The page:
Lawsuit claims Boy Scouts coverup of sex abuse
Boy Scouts coverup of sex abuse alleged
The Boy Scouts of America has long kept an extensive archive of secret documents that chronicle the sexual abuse of young boys by Scout leaders over the years.
The "perversion files," a nickname the Boy Scouts are said to have used for the documents, have rarely been seen by the public, but that could change in the coming weeks in a Portland, Ore., courtroom.
The attorney for a man who was allegedly molested in the 1980s by a Scout leader has obtained about 1,000 Boy Scouts sex files and is expected to release some of them at a trial that began Wednesday. The lawyer says the files show the organization has covered up abuse for decades.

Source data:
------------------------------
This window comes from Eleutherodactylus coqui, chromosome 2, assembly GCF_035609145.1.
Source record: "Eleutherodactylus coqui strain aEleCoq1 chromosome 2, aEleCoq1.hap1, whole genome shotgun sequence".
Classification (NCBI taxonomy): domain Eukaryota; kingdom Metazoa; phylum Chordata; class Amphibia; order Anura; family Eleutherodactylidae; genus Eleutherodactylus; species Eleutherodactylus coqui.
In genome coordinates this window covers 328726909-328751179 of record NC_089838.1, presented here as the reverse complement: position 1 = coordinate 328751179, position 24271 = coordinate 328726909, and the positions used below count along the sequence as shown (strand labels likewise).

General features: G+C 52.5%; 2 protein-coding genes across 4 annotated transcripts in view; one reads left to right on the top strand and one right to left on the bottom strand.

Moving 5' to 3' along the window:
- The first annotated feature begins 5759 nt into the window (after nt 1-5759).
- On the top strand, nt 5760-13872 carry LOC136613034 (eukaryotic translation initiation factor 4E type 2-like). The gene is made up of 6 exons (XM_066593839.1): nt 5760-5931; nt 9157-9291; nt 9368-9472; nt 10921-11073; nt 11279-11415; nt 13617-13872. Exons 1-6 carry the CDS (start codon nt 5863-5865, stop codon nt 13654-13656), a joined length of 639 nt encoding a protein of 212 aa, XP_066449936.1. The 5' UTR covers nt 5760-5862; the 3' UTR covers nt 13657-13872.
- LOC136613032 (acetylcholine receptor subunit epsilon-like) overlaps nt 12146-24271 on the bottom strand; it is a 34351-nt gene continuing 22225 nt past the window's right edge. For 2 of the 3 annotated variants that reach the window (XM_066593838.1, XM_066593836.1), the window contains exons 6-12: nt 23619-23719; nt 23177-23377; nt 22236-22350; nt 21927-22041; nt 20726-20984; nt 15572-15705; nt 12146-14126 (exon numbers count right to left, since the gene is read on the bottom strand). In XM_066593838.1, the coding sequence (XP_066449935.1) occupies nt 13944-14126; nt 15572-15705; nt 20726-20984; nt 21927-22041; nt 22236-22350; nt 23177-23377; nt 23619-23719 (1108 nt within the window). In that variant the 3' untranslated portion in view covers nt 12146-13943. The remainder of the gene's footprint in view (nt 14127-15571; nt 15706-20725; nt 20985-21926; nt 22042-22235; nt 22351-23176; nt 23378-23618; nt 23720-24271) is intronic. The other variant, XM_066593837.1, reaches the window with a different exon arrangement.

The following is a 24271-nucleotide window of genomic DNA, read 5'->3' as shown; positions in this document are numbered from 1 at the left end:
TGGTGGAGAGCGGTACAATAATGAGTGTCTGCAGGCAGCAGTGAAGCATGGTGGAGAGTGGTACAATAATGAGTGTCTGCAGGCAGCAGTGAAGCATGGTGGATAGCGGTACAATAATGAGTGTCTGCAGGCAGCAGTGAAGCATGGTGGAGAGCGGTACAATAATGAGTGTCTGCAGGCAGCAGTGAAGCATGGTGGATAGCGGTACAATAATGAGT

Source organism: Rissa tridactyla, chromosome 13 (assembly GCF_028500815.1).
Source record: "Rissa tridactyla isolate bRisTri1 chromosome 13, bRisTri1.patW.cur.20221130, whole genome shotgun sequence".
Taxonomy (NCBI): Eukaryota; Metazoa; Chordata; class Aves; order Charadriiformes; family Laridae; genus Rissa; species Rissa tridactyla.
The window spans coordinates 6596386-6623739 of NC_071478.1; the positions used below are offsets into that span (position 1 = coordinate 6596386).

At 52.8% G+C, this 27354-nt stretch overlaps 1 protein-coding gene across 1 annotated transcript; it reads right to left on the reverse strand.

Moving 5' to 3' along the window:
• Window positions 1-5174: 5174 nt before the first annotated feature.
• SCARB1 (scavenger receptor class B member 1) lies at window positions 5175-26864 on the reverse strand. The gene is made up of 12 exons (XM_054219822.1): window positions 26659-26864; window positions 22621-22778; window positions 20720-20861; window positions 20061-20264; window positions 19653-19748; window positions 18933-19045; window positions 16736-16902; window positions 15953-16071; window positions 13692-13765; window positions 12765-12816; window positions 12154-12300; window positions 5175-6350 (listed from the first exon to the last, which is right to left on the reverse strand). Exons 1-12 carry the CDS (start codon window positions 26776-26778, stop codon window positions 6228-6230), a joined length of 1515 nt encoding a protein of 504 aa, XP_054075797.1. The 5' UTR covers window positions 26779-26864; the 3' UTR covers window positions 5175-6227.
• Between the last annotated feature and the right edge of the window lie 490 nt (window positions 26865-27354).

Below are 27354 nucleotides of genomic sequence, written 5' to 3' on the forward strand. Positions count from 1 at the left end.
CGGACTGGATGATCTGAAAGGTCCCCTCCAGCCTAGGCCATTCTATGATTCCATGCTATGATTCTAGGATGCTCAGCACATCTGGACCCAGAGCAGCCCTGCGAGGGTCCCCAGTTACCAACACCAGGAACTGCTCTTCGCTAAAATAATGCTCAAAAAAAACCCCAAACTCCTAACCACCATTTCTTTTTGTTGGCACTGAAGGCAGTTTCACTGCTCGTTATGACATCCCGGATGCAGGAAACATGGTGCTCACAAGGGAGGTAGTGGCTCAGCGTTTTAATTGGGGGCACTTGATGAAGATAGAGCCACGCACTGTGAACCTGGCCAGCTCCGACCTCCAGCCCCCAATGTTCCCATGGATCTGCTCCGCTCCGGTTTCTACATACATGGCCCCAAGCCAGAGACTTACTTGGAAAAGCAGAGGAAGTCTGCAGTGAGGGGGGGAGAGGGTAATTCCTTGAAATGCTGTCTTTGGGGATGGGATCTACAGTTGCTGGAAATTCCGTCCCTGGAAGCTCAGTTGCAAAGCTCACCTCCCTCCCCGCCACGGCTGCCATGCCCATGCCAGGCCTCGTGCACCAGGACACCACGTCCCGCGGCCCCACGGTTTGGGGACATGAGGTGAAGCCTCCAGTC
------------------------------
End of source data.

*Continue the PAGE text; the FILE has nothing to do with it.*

On Friday, testimony from a Mormon bishop responsible for a Scout troop of church members suggested that the Scouts never provided training about spotting abuse or preventing it.
The trial is significant because the files could offer a rare window into how the organization has responded to sex abuse by Scout leaders. The only other time the documents are thought to have been presented at a trial was in the 1980s in Virginia.
Charles Smith, attorney for the Boy Scouts, said in his opening statement that the files helped national scouting leaders weed out sex offenders, especially repeat offenders who may have changed names or moved in order to join another local scouting organization.
Dozens of lawsuits have been filed against the organization over sex abuse allegations, but judges for the most part have either denied requests for the files or the lawsuits have been settled before they went to trial.
-- Associated Press